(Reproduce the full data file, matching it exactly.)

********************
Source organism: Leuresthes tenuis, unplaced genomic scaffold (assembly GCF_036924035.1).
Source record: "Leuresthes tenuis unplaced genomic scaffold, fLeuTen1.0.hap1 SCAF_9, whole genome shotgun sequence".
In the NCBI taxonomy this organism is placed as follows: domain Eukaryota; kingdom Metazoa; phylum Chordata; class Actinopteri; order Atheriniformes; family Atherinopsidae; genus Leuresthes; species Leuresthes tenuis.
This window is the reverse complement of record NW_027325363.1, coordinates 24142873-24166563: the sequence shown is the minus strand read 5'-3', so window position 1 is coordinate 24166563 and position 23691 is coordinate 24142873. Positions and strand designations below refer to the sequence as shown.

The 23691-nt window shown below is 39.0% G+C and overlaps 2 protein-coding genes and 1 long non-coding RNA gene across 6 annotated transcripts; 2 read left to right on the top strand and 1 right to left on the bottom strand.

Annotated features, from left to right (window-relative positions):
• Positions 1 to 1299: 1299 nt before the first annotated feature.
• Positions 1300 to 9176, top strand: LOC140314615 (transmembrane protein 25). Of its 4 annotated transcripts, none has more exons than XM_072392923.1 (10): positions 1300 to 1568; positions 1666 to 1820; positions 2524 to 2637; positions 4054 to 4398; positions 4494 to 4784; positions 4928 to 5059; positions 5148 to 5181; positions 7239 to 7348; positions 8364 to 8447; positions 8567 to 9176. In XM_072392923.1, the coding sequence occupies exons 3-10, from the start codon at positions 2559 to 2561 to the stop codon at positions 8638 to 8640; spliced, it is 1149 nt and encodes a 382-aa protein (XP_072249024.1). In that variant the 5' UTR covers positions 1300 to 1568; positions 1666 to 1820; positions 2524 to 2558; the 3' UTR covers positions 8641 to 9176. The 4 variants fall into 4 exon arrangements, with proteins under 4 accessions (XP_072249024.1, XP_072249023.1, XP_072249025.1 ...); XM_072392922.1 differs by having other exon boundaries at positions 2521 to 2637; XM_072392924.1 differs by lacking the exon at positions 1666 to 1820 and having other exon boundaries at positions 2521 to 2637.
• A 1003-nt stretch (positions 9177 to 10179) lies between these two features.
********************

Source organism: Leuresthes tenuis, unplaced genomic scaffold (assembly GCF_036924035.1).
Source record: "Leuresthes tenuis unplaced genomic scaffold, fLeuTen1.0.hap1 SCAF_9, whole genome shotgun sequence".
In the NCBI taxonomy this organism is placed as follows: domain Eukaryota; kingdom Metazoa; phylum Chordata; class Actinopteri; order Atheriniformes; family Atherinopsidae; genus Leuresthes; species Leuresthes tenuis.
This window is the reverse complement of record NW_027325363.1, coordinates 24142873-24166563: the sequence shown is the minus strand read 5'-3', so window position 1 is coordinate 24166563 and position 23691 is coordinate 24142873. Positions and strand designations below refer to the sequence as shown.

The 23691-nt window shown below is 39.0% G+C and overlaps 2 protein-coding genes and 1 long non-coding RNA gene across 6 annotated transcripts; 2 read left to right on the top strand and 1 right to left on the bottom strand.

Annotated features, from left to right (window-relative positions):
• Positions 1 to 1299: 1299 nt before the first annotated feature.
• Positions 1300 to 9176, top strand: LOC140314615 (transmembrane protein 25). Of its 4 annotated transcripts, none has more exons than XM_072392923.1 (10): positions 1300 to 1568; positions 1666 to 1820; positions 2524 to 2637; positions 4054 to 4398; positions 4494 to 4784; positions 4928 to 5059; positions 5148 to 5181; positions 7239 to 7348; positions 8364 to 8447; positions 8567 to 9176. In XM_072392923.1, the coding sequence occupies exons 3-10, from the start codon at positions 2559 to 2561 to the stop codon at positions 8638 to 8640; spliced, it is 1149 nt and encodes a 382-aa protein (XP_072249024.1). In that variant the 5' UTR covers positions 1300 to 1568; positions 1666 to 1820; positions 2524 to 2558; the 3' UTR covers positions 8641 to 9176. The 4 variants fall into 4 exon arrangements, with proteins under 4 accessions (XP_072249024.1, XP_072249023.1, XP_072249025.1 ...); XM_072392922.1 differs by having other exon boundaries at positions 2521 to 2637; XM_072392924.1 differs by lacking the exon at positions 1666 to 1820 and having other exon boundaries at positions 2521 to 2637.
• A 1003-nt stretch (positions 9177 to 10179) lies between these two features.